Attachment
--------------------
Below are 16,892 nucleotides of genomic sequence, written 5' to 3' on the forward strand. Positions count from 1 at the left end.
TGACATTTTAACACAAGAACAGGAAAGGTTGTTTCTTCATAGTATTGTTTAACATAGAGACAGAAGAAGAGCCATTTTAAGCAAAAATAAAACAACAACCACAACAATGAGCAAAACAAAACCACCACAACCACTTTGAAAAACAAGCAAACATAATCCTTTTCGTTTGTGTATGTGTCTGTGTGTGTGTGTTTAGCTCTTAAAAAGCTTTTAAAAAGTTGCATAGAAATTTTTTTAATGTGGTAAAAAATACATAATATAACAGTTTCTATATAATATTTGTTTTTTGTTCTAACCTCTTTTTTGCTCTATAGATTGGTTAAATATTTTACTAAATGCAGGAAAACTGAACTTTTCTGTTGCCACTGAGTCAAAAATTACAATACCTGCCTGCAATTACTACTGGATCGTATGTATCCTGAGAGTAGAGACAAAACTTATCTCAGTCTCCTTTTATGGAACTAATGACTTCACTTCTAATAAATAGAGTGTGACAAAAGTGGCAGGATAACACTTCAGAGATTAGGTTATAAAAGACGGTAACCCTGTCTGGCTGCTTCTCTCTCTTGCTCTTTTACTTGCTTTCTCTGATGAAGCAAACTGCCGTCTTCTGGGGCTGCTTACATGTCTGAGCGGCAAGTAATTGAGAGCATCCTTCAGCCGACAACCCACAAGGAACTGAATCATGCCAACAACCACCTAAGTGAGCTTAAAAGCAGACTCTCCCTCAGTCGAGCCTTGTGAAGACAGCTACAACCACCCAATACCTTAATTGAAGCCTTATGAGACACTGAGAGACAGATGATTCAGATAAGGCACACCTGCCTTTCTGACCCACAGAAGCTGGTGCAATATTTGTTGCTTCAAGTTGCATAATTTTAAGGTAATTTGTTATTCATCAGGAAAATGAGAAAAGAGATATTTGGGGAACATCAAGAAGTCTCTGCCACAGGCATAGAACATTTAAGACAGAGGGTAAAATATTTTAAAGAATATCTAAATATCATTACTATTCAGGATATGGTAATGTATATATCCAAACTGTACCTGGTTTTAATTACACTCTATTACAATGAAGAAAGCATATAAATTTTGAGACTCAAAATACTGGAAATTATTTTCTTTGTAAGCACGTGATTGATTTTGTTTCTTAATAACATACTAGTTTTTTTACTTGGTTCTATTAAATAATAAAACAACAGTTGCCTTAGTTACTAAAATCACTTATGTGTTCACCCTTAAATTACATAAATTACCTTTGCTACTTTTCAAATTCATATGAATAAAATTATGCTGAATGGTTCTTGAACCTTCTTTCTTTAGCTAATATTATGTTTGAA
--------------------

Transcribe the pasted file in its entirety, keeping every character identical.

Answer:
Below are 16,892 nucleotides of genomic sequence, written 5' to 3' on the forward strand. Positions count from 1 at the left end.
TGACATTTTAACACAAGAACAGGAAAGGTTGTTTCTTCATAGTATTGTTTAACATAGAGACAGAAGAAGAGCCATTTTAAGCAAAAATAAAACAACAACCACAACAATGAGCAAAACAAAACCACCACAACCACTTTGAAAAACAAGCAAACATAATCCTTTTCGTTTGTGTATGTGTCTGTGTGTGTGTGTTTAGCTCTTAAAAAGCTTTTAAAAAGTTGCATAGAAATTTTTTTAATGTGGTAAAAAATACATAATATAACAGTTTCTATATAATATTTGTTTTTTGTTCTAACCTCTTTTTTGCTCTATAGATTGGTTAAATATTTTACTAAATGCAGGAAAACTGAACTTTTCTGTTGCCACTGAGTCAAAAATTACAATACCTGCCTGCAATTACTACTGGATCGTATGTATCCTGAGAGTAGAGACAAAACTTATCTCAGTCTCCTTTTATGGAACTAATGACTTCACTTCTAATAAATAGAGTGTGACAAAAGTGGCAGGATAACACTTCAGAGATTAGGTTATAAAAGACGGTAACCCTGTCTGGCTGCTTCTCTCTCTTGCTCTTTTACTTGCTTTCTCTGATGAAGCAAACTGCCGTCTTCTGGGGCTGCTTACATGTCTGAGCGGCAAGTAATTGAGAGCATCCTTCAGCCGACAACCCACAAGGAACTGAATCATGCCAACAACCACCTAAGTGAGCTTAAAAGCAGACTCTCCCTCAGTCGAGCCTTGTGAAGACAGCTACAACCACCCAATACCTTAATTGAAGCCTTATGAGACACTGAGAGACAGATGATTCAGATAAGGCACACCTGCCTTTCTGACCCACAGAAGCTGGTGCAATATTTGTTGCTTCAAGTTGCATAATTTTAAGGTAATTTGTTATTCATCAGGAAAATGAGAAAAGAGATATTTGGGGAACATCAAGAAGTCTCTGCCACAGGCATAGAACATTTAAGACAGAGGGTAAAATATTTTAAAGAATATCTAAATATCATTACTATTCAGGATATGGTAATGTATATATCCAAACTGTACCTGGTTTTAATTACACTCTATTACAATGAAGAAAGCATATAAATTTTGAGACTCAAAATACTGGAAATTATTTTCTTTGTAAGCACGTGATTGATTTTGTTTCTTAATAACATACTAGTTTTTTTACTTGGTTCTATTAAATAATAAAACAACAGTTGCCTTAGTTACTAAAATCACTTATGTGTTCACCCTTAAATTACATAAATTACCTTTGCTACTTTTCAAATTCATATGAATAAAATTATGCTGAATGGTTCTTGAACCTTCTTTCTTTAGCTAATATTATGTTTGAA